** Alex Jones faces well-deserved humiliation: Alex Jones, the barrel-chested bully, spent a long time claiming on his extraordinarily popular and lucrative show that the Sandy Hook shooting was a hoax (this was the one where a deranged gunman shot and killed 26 people in a school, most of them between six and seven years old). Jones argued that the small children and their parents were crisis actors and that the whole thing was concocted to take America’s guns away. This week Jones has been on trial in Texas for defamation in a case brought by the parents of one six-year-old boy, Jesse, who was killed in that shooting. These parents are still being harassed by Jones’s followers. Some have had to move homes half a dozen times. Jesse’s mom, Scarlett Lewis, spoke to Alex Jones at the trial: “Jesse was real. I am a real mom,” she said. “My son existed. I am not deep state … I know you know that … And yet you’re going to leave this courthouse and say it again on your show.” The jury decided Jones had to pay Jesse’s parents $4.11 million dollars in compensatory damages. Good. I think it could have been closer to the $150 million they were asking for. Jones faces a similar case in Connecticut.
** Shaun King used donor funds to buy a $40K dog: As the biological mother of two deranged shelter dogs, I actually didn’t know that you could spend $40,000 on a dog. But the Black Lives Matter activist Shaun King reportedly did just that, buying a very well-bred mastiff using donated money. Apparently rattled by the coverage, King defended the purchase and then took to social media to call for his followers to help him stalk two reporters who have covered his finances: “This is Kevin Sheehan of the @NYPost. He has been attacking me and my family. Send me photos of his home. Send me photos of him. And his family.” And of Isabel Vincent, he wrote: “The amount of pain this woman caused my family is incalculable. Send me details and photos. Of her. And her home.” The key for King and others in the movement who’ve used money in sketchy ways is to terrify reporters away from covering it. Many are already too scared of their colleagues’ rage to look into BLM finances. But for anyone willing to get past that, King adds a little extra risk: He’ll make sure you’re physically unsafe that night.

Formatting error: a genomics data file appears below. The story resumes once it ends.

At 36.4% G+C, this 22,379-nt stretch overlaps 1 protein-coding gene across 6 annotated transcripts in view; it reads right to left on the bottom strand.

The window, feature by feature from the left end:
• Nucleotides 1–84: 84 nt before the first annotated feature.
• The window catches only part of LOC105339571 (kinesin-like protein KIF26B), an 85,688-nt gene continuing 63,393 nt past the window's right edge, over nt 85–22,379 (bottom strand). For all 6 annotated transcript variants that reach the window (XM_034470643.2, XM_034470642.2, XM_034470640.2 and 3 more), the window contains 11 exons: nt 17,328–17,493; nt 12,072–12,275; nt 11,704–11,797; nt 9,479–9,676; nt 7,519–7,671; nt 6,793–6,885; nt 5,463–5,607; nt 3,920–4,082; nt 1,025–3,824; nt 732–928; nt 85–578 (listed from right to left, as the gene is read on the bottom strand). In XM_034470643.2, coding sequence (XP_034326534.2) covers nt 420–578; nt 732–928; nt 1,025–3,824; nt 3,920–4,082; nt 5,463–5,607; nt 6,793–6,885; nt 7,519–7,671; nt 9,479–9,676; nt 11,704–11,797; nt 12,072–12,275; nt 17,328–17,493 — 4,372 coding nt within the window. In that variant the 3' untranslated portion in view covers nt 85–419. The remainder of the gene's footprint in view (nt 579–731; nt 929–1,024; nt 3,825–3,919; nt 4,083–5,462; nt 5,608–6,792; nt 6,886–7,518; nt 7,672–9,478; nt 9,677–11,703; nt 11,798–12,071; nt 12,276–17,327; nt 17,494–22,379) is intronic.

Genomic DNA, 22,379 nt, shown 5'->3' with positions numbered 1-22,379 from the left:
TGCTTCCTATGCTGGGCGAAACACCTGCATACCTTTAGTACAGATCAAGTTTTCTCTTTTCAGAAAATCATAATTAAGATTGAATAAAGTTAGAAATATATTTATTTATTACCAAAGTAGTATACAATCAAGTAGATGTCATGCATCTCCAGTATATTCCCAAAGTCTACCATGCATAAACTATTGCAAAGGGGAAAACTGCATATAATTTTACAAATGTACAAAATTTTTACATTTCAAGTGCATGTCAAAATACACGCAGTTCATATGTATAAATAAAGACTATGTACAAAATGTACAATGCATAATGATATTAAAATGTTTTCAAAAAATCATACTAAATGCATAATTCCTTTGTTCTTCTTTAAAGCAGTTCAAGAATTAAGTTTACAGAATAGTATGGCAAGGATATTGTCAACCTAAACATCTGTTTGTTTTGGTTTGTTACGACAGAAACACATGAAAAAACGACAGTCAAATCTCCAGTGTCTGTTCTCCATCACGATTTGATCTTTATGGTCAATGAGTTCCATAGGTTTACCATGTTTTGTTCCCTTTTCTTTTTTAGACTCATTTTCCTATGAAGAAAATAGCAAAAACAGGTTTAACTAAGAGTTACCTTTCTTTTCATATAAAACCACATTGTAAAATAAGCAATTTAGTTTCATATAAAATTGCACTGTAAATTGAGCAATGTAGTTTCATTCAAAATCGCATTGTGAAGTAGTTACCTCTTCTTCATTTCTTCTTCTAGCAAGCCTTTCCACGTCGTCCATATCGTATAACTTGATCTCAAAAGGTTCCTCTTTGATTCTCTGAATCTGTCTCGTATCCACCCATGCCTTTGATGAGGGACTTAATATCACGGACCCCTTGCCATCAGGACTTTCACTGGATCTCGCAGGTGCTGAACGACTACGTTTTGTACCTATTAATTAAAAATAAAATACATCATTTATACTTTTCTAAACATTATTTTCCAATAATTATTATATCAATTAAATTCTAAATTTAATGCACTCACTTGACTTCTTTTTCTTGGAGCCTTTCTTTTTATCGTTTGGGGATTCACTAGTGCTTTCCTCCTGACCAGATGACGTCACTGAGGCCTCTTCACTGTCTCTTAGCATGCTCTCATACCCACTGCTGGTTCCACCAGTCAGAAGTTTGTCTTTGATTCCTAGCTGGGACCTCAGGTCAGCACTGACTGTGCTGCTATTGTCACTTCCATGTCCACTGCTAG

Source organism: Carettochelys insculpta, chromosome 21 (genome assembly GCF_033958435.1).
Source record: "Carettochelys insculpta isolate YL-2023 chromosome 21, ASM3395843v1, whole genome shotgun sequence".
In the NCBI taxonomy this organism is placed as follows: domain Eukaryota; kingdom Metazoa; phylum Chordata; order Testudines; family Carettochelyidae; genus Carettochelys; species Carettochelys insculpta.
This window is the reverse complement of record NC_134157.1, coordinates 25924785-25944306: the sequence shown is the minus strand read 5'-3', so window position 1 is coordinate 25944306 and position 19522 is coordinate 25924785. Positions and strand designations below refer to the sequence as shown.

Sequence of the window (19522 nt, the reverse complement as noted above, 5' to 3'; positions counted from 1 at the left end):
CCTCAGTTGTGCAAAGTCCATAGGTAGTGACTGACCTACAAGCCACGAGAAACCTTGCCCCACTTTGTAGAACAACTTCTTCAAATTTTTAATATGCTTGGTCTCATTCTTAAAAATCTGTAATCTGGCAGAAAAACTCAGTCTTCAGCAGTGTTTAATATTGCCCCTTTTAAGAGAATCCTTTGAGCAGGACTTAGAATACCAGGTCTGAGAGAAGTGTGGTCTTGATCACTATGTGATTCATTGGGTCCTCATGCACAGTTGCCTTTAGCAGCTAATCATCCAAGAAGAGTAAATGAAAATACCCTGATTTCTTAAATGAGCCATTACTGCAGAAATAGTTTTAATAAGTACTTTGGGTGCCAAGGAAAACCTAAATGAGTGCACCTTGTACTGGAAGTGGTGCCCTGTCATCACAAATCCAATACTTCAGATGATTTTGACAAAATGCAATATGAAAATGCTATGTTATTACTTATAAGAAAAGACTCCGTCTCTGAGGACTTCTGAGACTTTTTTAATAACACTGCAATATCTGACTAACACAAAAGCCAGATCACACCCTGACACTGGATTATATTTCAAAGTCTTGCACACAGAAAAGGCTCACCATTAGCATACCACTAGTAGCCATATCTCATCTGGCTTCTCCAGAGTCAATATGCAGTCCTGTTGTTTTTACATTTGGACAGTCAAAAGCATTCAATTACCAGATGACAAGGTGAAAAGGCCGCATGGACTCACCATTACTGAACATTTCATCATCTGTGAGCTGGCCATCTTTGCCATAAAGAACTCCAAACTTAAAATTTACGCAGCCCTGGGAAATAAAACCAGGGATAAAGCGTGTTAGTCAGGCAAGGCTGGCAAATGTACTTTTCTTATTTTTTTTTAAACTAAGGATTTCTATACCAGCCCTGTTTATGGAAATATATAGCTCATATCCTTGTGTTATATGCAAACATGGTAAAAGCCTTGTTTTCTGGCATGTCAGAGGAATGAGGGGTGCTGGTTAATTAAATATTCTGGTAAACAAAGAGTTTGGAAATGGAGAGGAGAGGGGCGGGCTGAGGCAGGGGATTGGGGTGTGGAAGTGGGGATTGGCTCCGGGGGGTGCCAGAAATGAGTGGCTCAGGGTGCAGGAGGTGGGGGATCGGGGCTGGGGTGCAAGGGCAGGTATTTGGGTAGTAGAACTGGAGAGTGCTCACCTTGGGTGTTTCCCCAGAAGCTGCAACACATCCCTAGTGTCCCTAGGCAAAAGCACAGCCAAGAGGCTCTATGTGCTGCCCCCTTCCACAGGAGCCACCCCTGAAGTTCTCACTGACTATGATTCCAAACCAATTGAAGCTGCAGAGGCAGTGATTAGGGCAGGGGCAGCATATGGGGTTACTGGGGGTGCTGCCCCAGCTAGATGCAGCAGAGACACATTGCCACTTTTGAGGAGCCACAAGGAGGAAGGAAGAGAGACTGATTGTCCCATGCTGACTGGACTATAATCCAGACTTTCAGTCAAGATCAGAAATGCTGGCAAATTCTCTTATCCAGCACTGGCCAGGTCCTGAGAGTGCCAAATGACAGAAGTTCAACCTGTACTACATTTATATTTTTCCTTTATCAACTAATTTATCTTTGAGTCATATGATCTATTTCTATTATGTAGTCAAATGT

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Examiner – (Notable) Remarks:
** Once again, Big Pharma rakes in billions of dollars based on lies. New study finds big pharma falsely claimed depression was caused by a chemical imbalance – so they got people hooked on antidepressants that did nothing but increase the risk of suicide. Shameless & criminal. —- Tulsi Gabbard
** So, there’s a study out of the University of Michigan that estimates the slow death of comfort food. Researchers selected what tastes good and subtracted minutes from life if you consume the following: Bacon. For every helping, your existence will be six minutes shorter. Pizza. 8 minutes shorter per slice. Double Cheeseburger. Say goodbye to 9 minutes of breathing. Soda. 12 minutes closer to heaven. And the absolute worst is eating a hot dog. For every frank digested, you lose a whopping 36 minutes of your life. Now, if that study is true, I should have been dead eight years ago. My mother boiled hotdogs like a mad woman. I thought I might die on the spot eating them. Who knew back in the 1960s that hot dogs were the new Black Plague? —- Bill O’Reilly
** Doing nothing is glorious. It is one of life’s deepest pleasures and ultimate goals. Yesterday, I walked out a couple of miles to a stretch of beach at the end of Cape Cod, where the tide sweeps in and out to create shallow, vast, warm pools of water surrounded by marshes. I brought a book, which was in fact a collection of Cicero’s essays on life and death and old age, but never opened it. I’d already started, and Cicero’s defense of getting old amounts to the idea that you can keep working productively until the day you drop dead, which was not exactly the theme I was after when I picked it up, but I left it in my knapsack for other reasons. —- Andrew Sullivan
** I found myself unshocked by the abortion vote in Kansas, and I don’t understand the shock of others. America has come to poll consistently in favor of abortion in the first trimester with support declining in the second and cratering in the third. The people of Kansas were asked if they’d like to remove any right to abortion from their state constitution and allow their legislators to fashion new laws and limits. They said no by 59% to 41%. —- Peggy Noonan